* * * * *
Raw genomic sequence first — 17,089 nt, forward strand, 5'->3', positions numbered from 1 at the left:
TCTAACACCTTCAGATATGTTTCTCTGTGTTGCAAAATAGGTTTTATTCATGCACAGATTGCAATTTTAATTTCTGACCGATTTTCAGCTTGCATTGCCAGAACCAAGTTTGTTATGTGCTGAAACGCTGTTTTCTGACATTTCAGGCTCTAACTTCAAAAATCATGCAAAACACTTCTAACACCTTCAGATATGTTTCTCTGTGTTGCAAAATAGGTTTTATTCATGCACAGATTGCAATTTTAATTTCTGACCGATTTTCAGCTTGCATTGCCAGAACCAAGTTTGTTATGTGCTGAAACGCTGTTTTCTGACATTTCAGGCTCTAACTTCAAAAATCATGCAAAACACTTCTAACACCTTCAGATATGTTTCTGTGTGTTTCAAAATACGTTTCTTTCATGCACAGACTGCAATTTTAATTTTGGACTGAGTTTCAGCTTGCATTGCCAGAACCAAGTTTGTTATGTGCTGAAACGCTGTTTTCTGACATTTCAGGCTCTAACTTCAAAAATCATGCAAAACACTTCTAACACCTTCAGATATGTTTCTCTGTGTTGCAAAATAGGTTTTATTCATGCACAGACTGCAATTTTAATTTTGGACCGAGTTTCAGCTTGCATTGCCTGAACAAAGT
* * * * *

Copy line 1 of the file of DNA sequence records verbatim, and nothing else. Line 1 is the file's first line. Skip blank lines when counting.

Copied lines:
Raw genomic sequence first — 17,089 nt, forward strand, 5'->3', positions numbered from 1 at the left: